Evelina marks breakthrough in peanut allergy battle thanks to new trial

A boy severely allergic to peanuts can now safely tolerate seven of them thanks to a groundbreaking trial at Evelina London Children’s Hospital.

James Redman, 12, was diagnosed with a severe peanut allergy aged three.

He took part in the ARTEMIS trial at the hospital, in Westminster Bridge Road, which is one of the largest peanut allergy trials ever conducted.

It involved being given increasing amounts of peanut protein, for two-and-a-half years.

By the end of the trial James, from Heathfield in East Sussex, was able to tolerate the equivalent of seven whole peanuts, meaning that he is less likely to have a severe reaction in the future.

Zoe Redman, James’ mother, said: “The trial has taken a huge weight off our shoulders. We are now less fearful of James having a serious reaction.

“Before he was diagnosed he had a severe reaction when he was three.

“I was feeding him a well-known brand of curry sauce, which contained three percent peanut.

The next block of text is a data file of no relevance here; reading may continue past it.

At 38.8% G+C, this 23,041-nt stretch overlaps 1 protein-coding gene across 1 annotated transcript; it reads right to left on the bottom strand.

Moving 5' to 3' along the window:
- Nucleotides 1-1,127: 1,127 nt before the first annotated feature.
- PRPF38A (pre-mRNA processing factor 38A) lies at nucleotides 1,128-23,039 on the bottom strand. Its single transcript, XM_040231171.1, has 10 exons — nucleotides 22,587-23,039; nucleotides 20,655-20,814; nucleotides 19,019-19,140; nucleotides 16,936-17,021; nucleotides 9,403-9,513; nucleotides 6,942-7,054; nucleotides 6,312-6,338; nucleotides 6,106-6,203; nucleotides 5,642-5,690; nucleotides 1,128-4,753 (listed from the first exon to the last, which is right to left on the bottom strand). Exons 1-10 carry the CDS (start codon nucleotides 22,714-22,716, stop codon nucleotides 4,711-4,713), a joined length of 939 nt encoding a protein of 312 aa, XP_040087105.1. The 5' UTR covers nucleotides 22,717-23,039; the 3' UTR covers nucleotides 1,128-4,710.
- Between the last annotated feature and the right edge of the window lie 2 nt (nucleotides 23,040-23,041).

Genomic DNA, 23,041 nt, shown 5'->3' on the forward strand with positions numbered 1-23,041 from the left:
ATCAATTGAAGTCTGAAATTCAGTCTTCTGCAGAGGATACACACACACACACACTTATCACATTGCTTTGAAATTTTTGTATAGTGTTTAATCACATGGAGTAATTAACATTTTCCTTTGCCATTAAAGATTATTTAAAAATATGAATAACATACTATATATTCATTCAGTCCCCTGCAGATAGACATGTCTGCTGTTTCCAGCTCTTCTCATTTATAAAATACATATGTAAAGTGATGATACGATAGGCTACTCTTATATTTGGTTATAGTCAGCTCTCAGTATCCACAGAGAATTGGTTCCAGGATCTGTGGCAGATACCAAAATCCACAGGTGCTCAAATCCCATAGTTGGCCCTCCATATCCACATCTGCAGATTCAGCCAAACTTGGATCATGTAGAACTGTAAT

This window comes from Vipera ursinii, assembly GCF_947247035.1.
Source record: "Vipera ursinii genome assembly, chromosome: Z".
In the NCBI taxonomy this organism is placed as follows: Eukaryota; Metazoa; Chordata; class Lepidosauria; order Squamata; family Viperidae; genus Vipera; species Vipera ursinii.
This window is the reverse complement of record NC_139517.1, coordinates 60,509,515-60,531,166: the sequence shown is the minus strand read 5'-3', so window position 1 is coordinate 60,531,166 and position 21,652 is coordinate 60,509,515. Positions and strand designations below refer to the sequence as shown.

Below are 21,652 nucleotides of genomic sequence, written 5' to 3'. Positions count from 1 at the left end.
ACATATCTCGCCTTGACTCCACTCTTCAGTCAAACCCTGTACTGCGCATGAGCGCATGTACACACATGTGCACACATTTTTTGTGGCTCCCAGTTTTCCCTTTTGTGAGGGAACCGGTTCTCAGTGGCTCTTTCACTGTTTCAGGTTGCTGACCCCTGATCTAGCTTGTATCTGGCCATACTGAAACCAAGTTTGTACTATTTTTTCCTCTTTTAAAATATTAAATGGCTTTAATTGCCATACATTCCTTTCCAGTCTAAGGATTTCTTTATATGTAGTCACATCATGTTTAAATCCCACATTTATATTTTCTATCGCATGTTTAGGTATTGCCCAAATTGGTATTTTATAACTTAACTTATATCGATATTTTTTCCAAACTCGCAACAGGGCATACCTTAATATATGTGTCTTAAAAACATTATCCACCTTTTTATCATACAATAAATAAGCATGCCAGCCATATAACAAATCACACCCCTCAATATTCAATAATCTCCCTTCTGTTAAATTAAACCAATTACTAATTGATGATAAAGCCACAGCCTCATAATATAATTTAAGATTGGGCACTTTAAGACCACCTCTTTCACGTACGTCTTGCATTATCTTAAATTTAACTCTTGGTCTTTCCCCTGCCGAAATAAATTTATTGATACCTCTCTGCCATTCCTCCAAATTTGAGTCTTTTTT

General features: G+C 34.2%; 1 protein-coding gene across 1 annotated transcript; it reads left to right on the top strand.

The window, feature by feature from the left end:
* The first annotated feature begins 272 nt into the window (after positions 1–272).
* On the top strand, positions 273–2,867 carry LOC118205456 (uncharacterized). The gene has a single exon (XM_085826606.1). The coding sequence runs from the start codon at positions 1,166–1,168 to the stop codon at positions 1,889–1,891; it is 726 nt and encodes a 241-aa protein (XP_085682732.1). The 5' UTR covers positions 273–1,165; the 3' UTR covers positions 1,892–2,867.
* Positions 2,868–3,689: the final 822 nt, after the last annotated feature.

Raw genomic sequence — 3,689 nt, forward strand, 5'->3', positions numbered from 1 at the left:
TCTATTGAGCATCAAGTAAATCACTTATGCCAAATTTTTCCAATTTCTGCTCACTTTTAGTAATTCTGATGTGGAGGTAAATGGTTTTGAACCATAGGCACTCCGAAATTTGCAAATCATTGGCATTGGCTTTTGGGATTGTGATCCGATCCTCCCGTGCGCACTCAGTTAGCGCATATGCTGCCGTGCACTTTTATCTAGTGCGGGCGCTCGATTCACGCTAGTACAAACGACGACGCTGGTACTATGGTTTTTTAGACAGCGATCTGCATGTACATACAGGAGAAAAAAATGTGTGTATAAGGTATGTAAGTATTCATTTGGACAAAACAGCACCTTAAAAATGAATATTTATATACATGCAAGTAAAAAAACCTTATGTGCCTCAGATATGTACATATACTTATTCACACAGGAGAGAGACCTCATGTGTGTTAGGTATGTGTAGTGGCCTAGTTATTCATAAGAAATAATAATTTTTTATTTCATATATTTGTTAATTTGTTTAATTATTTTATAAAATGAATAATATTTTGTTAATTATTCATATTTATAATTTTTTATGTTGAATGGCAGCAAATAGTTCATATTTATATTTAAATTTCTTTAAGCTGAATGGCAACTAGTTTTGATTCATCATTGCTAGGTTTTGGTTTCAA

“He was immediately sick and within a few seconds his eyes were streaming, he started wheezing and his breathlessness was becoming worse by the second.

“He was going into anaphylactic shock and was taken straight to A&E.

“Thankfully the doctors were able to treat it with steroids and nebulisers, but it was an extremely scary experience and our first encounter of this life threatening allergy.

“My mother spotted an article about a pioneering study at Evelina London and I contacted the hospital and sometime later we were invited to take part.

“James still has a peanut allergy and he will probably have to live with it for the rest of his life but he is now less likely to have a severe reaction if he is accidentally exposed. Taking part in the trial has made a huge difference to our lives.”

The ARTEMIS study recruited nearly 200 children and young people aged four to 17 from across Europe to take part in one of the largest peanut allergy treatment trials that had ever been conducted. Evelina London Children’s Hospital recruited the most patients to the study.

Participants either received peanut allergen protein (AR101) or a placebo powder. Doses were gradually increased every two weeks for a year.

Pictured top: James Redman at Evelina London


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